175 years

This weekend I had the opportunity of going to Kirtland, Ohio, to join in the 175th celebration of the Kirtland Temple. Because of my husband’s (volunteer) position as the site coordinator for Heritage Plaza in Independence, Missouri, we were invited to come up for a day of classes on Saturday, preceding the actual service of celebration.

What a great weekend! Tiring….but well worth going up for!

There was lots of history shared in the classes I attended, taught by David Howlett. I learned much more than I could have ever imagined about the context of the building…the people who impacted and influenced the early members of the church…what was going on in society then…the tremendous changes that were taking place in religion…

We had the chance to make some new connections…a special one with a man known as “Mr. Kirtland”–who can tell you just about anything you might want to know at the drop of a hat. And we connected with other friends as well in a variety of ways…from spending the nights with them to sharing in services with them.

One of those connections gave us the opportunity of attending the service held by the Latter Day Saints early Sunday morning. We had to get up at 5:30 to get there…but we were able to hear absolutely gorgeous music directed by the son of a good friend of ours. What a blessing to be able to share with him.

And then we shared in the service held by the Community of Christ–the activity we originally went up for. Those who put the service together caught up the spirit of the service 175 years ago…and challenged us to let it move us forward into the 21st century. Singing, drama, preaching…and sharing with good friends!

So…175 years… I have trouble wrapping my mind around the incredible changes that have occurred during that time.

  • We’ve gone from horse and buggy to putting a man on the moon–and sending rockets further into space…
  • from hoping that a handwritten letter to family will actually get to its intended recipient to being able to communicate almost instantaneously with friends around the world…
  • from rarely traveling more than just a few miles from our birthplace to becoming members of a global community–and seeing nothing unusual in hopping a plane to take off to someplace thousands of miles away…
  • from comparatively small buildings to incredibly tall skyscrapers…

The list could go on and on.

And yet there is much that is similar.

  • A need to connect with family and friends…
  • Needing a connection with the Divine–even as we do it in a multiplicity of ways…
  • Creation of places that are seen as sacred space…

As we shared this weekend in activities sponsored by two faith traditions that began together but have since diverged in significant ways, we could have focused on those things that separate us. Yet instead we looked for ways to find connections.

And maybe that is one of the key lessons to take away from this experience. While many things have changed in the past 175 years–and will undoubtedly change beyond anything I can imagine in the next 175 years!–we need connections. Connections with each other…connections with the Divine…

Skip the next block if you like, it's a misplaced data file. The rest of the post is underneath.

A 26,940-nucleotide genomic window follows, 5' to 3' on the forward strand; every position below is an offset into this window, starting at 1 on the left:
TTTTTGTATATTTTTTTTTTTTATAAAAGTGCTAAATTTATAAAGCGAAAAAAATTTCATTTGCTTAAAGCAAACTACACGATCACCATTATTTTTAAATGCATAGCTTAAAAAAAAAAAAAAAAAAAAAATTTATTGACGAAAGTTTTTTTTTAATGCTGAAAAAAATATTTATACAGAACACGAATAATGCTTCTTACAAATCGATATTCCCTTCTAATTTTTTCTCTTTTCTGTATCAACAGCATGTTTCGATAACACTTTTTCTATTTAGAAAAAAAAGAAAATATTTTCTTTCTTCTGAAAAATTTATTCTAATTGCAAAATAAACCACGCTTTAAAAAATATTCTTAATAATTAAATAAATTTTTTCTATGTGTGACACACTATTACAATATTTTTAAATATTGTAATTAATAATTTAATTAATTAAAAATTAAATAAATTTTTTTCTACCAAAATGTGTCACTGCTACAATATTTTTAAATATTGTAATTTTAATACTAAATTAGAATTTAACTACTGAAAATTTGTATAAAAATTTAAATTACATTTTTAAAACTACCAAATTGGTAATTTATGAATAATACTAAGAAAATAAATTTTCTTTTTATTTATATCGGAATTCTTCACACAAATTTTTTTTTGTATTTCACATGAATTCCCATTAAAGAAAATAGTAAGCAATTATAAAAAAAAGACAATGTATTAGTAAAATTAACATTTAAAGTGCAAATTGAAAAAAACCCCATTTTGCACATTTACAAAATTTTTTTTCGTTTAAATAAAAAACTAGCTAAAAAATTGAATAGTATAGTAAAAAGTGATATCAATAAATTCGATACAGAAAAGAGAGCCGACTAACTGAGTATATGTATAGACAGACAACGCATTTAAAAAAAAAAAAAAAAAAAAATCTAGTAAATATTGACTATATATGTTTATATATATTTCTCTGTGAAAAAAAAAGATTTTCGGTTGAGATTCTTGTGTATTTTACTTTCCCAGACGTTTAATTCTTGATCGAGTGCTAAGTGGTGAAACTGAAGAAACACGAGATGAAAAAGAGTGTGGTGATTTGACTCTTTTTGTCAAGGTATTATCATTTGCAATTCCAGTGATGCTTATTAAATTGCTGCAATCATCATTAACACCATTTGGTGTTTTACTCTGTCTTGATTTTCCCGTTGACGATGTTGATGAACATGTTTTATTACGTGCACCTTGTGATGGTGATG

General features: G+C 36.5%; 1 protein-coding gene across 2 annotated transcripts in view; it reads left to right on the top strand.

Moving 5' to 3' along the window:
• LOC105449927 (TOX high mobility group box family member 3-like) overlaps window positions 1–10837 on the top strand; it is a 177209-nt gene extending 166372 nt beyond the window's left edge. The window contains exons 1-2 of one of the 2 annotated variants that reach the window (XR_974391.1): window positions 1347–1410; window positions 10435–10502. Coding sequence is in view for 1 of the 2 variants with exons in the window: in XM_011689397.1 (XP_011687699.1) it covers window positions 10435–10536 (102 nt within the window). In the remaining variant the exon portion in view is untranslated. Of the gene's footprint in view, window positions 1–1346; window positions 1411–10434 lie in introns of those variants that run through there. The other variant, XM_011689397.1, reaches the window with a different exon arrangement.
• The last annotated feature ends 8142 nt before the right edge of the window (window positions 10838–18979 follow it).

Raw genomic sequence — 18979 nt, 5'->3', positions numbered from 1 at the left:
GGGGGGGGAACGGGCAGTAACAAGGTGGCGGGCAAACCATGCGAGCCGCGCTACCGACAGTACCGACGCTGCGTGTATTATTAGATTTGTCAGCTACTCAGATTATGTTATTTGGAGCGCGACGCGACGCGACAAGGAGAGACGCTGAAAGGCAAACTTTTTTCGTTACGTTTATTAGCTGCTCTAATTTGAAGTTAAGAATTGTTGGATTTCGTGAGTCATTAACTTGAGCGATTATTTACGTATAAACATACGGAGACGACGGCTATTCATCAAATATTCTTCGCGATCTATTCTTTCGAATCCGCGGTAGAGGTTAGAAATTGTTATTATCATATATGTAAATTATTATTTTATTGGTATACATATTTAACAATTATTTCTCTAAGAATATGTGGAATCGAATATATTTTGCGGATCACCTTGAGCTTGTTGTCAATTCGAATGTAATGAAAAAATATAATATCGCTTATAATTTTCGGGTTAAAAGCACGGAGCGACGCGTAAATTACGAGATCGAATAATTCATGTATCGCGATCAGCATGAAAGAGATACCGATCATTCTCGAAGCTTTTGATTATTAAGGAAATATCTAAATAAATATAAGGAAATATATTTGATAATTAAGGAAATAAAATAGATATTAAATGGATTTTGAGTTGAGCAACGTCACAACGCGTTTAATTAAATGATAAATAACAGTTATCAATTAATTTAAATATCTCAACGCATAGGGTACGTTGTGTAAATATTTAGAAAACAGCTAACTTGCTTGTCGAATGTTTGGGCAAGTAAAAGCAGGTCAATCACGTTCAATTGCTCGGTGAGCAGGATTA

We are not isolated individuals; we are brothers and sisters…and even in the midst of family squabbles, somehow we have to learn to value those connections. As the poet John Donne said so many years ago:

No man is an
island entire of itself; every man
is a piece of the continent, a part of the main;
if a clod be washed away by the sea, Europe
is the less, as
well as if a promontory were, as
well as a manor of thy friends or of thine
own were; any man’s death diminishes me,
because I am involved in
mankind.
And therefore never send to know for whom
the bell tolls; it
tolls for thee.

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Customer service

Yesterday morning my (almost) 90-year-old mother had a couple of doctor appointments I needed to take her to. There was about an hour between them, so we stopped at a fast-food restaurant for breakfast.

Talk about a challenge! 

She was not at all certain what she wanted to order. She kept looking at the list of possibilities…asked me what was good…and still couldn’t make a decision. Fortunately the restaurant was not busy. One individual came in behind us, and I suggested he go ahead and order, since we were still making up our minds.

It could very easily have been an aggravating situation for the young man waiting to take our order. But instead, he was a great example of customer service! He kept smiling, treated us with respect (and that doesn’t always happen to 90-year-old women who have mild dementia)…and when we finally placed our order, he encouraged us to find seats and he would bring it out to us.

We did–and when he brought the tray, he again greeted us warmly, asking if there was anything else we needed.

At a time–and in an area–where customer service often is more obvious by its lack, this young man was a great example of what it could (and should) be. Before we left, I saw his supervisor and expressed my appreciation, because far too often we only share complaints. She looked a little surprised–but thanked me for sharing.

Maybe if we made more of a point of acknowledging the good/positive things that happen to us, we’d find more of them…..you suppose?

We were strangers too…